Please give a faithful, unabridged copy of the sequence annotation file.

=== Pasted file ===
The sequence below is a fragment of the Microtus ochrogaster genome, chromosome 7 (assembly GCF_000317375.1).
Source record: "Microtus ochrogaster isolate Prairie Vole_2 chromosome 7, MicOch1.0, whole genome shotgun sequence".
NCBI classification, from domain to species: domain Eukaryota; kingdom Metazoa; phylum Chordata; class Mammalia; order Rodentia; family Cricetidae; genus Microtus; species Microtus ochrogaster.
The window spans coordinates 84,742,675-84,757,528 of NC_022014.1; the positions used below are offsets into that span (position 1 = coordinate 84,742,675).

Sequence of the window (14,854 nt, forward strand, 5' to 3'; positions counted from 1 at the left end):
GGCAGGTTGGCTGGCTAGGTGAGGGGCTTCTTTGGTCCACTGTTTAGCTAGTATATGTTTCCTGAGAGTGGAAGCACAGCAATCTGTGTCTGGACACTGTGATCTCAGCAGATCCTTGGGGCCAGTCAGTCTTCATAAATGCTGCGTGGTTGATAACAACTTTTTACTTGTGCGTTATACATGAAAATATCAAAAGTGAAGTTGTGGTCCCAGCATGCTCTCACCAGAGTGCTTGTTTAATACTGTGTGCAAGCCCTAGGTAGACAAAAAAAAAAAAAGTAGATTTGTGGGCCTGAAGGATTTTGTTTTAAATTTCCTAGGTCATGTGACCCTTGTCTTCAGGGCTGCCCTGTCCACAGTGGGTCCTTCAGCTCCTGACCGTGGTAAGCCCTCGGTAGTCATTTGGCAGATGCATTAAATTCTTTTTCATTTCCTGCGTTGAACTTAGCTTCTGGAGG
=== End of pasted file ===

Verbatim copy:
The sequence below is a fragment of the Microtus ochrogaster genome, chromosome 7 (assembly GCF_000317375.1).
Source record: "Microtus ochrogaster isolate Prairie Vole_2 chromosome 7, MicOch1.0, whole genome shotgun sequence".
NCBI classification, from domain to species: domain Eukaryota; kingdom Metazoa; phylum Chordata; class Mammalia; order Rodentia; family Cricetidae; genus Microtus; species Microtus ochrogaster.
The window spans coordinates 84,742,675-84,757,528 of NC_022014.1; the positions used below are offsets into that span (position 1 = coordinate 84,742,675).

Sequence of the window (14,854 nt, forward strand, 5' to 3'; positions counted from 1 at the left end):
GGCAGGTTGGCTGGCTAGGTGAGGGGCTTCTTTGGTCCACTGTTTAGCTAGTATATGTTTCCTGAGAGTGGAAGCACAGCAATCTGTGTCTGGACACTGTGATCTCAGCAGATCCTTGGGGCCAGTCAGTCTTCATAAATGCTGCGTGGTTGATAACAACTTTTTACTTGTGCGTTATACATGAAAATATCAAAAGTGAAGTTGTGGTCCCAGCATGCTCTCACCAGAGTGCTTGTTTAATACTGTGTGCAAGCCCTAGGTAGACAAAAAAAAAAAAAGTAGATTTGTGGGCCTGAAGGATTTTGTTTTAAATTTCCTAGGTCATGTGACCCTTGTCTTCAGGGCTGCCCTGTCCACAGTGGGTCCTTCAGCTCCTGACCGTGGTAAGCCCTCGGTAGTCATTTGGCAGATGCATTAAATTCTTTTTCATTTCCTGCGTTGAACTTAGCTTCTGGAGG